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Hello from JustAnwer.
Yes, it is common for there to be soft stool and increased gas after any diarrheal infection of the GI tract. The gas can then cause the noise and flatulence that you describe. It is typically due to an alteration in the good germs in the gut. When there is severe diarrhea from any cause, it can flush the good germs out of the gut.
It is also possible for an acute infection of the GI tract to cause altered muscular activity of the gut, also called irritable bowel syndrome, or IBS, which can cause the soft stool and gas. IBS is more often a primary condition, but it can also occur as a post-infectious condition. While primary IBS tends to be a chronic and recurrent condition, IBS that occurs after an infection will typically resolve spontaneously over several months or a year or so.
When these symptoms occur, the usual first step in management would be interventions to replenish the good germs in the gut, such as with yogurt that contains active culture or a probiotic supplement. This will usually replenish the good germs and ease symptoms over several days to about a week.
If I can provide any additional information, please let me know.
After the fact, there is no way to determine whether it was food poisoning if only one person was affected. Statistically, a generic infection is much more common, but the tests for food poisoning would need to be done during the acute symptoms.
The post-infectious changes would not be a permanent problem.
Yes, a viral gastroenteritis can cause diarrhea without nausea and vomiting.
The smelly flatulence would be for the reasons noted above.
The advice would be the management that I noted above, and the time frame for improvement that I noted above is for each of your symptoms.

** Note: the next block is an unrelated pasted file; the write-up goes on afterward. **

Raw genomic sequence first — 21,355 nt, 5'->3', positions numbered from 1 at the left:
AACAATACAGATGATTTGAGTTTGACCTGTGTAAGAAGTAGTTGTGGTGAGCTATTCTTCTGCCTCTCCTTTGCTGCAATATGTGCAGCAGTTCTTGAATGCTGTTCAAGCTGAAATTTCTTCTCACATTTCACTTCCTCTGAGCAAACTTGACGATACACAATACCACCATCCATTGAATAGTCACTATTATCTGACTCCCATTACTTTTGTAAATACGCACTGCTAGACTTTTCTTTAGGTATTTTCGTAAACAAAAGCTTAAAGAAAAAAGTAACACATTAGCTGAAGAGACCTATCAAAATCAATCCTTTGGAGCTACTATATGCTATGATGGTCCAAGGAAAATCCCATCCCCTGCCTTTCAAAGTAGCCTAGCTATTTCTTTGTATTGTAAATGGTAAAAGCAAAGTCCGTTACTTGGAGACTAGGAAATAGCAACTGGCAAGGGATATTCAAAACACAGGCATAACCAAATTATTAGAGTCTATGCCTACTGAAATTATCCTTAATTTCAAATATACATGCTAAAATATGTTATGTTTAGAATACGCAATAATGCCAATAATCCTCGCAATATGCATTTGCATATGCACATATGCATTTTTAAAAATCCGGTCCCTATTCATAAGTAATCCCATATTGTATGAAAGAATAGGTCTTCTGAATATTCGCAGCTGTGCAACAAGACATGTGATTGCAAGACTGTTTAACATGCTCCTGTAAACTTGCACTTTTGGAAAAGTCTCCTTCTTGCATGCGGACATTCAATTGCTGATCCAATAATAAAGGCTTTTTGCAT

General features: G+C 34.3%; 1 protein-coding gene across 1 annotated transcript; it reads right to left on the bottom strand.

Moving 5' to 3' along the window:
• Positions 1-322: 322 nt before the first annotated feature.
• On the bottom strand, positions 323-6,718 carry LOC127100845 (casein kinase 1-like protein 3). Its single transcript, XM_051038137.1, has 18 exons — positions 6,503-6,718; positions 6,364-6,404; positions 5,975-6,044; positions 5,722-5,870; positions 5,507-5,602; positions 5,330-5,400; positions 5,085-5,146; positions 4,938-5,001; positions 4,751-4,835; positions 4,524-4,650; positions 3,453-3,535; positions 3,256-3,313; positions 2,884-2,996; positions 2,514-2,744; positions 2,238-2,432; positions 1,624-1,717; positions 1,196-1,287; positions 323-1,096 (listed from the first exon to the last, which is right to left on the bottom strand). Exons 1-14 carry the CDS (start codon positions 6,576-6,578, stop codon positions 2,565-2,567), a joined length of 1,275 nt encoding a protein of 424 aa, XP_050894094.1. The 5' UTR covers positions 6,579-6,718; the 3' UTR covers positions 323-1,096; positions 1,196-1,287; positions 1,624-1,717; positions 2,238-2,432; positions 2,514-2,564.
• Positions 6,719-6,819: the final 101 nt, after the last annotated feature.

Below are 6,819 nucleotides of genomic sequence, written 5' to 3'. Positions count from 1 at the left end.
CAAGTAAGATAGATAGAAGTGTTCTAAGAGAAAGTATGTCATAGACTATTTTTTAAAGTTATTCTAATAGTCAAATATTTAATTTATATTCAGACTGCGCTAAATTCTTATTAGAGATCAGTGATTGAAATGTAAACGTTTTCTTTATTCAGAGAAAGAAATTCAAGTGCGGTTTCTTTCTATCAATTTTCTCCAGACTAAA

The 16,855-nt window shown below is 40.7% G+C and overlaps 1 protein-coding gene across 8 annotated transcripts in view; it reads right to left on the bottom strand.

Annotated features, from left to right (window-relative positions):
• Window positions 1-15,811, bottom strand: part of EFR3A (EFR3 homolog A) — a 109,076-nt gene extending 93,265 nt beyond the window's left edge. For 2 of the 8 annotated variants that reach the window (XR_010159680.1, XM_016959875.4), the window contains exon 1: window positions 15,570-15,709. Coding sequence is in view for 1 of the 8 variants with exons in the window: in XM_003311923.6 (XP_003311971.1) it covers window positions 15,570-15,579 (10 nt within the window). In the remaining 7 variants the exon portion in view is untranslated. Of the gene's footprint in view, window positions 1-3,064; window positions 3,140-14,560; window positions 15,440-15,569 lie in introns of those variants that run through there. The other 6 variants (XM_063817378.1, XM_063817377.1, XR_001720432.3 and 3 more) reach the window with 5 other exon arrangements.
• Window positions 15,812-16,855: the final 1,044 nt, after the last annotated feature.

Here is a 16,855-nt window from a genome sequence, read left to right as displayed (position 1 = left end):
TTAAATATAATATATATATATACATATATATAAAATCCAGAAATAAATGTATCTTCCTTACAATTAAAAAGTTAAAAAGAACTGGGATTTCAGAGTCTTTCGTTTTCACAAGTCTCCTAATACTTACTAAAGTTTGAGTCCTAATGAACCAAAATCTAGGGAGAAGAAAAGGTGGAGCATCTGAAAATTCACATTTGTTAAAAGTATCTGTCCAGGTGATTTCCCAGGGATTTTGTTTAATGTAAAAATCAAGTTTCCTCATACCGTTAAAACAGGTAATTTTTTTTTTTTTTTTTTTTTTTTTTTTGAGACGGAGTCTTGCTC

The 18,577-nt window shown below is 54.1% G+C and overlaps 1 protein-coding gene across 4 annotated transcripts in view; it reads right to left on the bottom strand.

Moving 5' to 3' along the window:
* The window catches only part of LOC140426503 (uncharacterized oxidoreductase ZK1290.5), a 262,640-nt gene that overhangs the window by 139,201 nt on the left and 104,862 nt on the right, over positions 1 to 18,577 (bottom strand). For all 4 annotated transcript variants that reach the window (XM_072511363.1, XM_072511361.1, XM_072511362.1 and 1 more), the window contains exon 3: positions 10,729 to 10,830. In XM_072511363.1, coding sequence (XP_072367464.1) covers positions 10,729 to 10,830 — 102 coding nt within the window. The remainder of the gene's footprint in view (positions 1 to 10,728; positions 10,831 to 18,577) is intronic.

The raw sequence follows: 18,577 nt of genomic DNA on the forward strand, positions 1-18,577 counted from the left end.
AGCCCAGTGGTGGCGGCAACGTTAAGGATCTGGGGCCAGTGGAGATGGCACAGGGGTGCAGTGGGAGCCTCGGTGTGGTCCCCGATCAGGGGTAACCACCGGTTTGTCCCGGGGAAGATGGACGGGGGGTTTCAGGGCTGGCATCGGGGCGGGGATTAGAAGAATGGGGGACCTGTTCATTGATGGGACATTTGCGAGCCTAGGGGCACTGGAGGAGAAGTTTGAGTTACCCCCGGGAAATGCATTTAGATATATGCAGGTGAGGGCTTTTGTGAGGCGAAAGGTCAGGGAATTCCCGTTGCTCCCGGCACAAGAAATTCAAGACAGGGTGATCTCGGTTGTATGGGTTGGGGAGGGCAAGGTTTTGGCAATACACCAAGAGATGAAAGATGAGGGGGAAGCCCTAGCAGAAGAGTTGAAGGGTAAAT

A viral gastroenteritis is far more common than a parasite, and as long as the symptoms improve in the timeline that I noted above, there is no reason to be concerned about less common causes of symptoms. However, if the symptoms persist, then there are stool tests that can be done for parasites.
Yes, this sensation can also occur from either the loss of the good germs or the post-infectious IBS.
It certainly sounds most likely to be a viral infection of the GI tract with altered good germs of the gut causing persistent symptoms after the infection has resolved.
No. Like primary IBS, it is more of an irritating condition than a serious condition. It typically does not become permanent.
Yes,either of the above conditions can also cause small cramps after a viral gastroenteritis.
The GI tract not yet being back to normal indicates that one of the other conditions noted above are present.
Correct, although the alteration in good germs would be the most likely.
Absolutely, but it may takr much longer for the good germs to re-populate
No. It sounds like what I said above. Since you have not taken any medicine for a parasite, there is no reason why a parasitic infection would get partly better.
The pattern of symptoms that you describe is not typical for a parasitic infection. Your immune system can get rid of many different infections, so it may improve without medicines, but when that happens, it would get better, not just partly better.
There are many good probiotics. Yogurt would certainly be the most natural, but many of the probiotic supplements are excellent. However, the most readily available probiotic that you can rely on being a good product is called Align.
Yes, you mentioned the light colored stool and it was considered in the above answer.
It would be called IBS, not IBD. IBD stands for inflammatory bowel disease, such as ulcerative colitis or Crohns disease.
There is no test for IBS, so the diagnosis would be made in someone with persistent symptoms and an evaluation that excludes any other possible causes of the symptoms. But that is also why resolution of symptoms with restoring the good germs is evidence that it is not IBS, because the symptoms would not be persistent.
I am sorry for the delay but I had stepped away from the computer.
However, I already commented above upon the fact that the symptoms could be due to IBS.
Yes, this is common after a GI tract infection and will resolve with time, usually a few days to a week or so.
Yes, this is common and will typically resolve with time.
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It is similar to the soreness and tightness of any muscle if you overuse that muscle. The muscles of the gut and the abdominal wall get overused when there is severe diarrhea.
Yes, as I said above.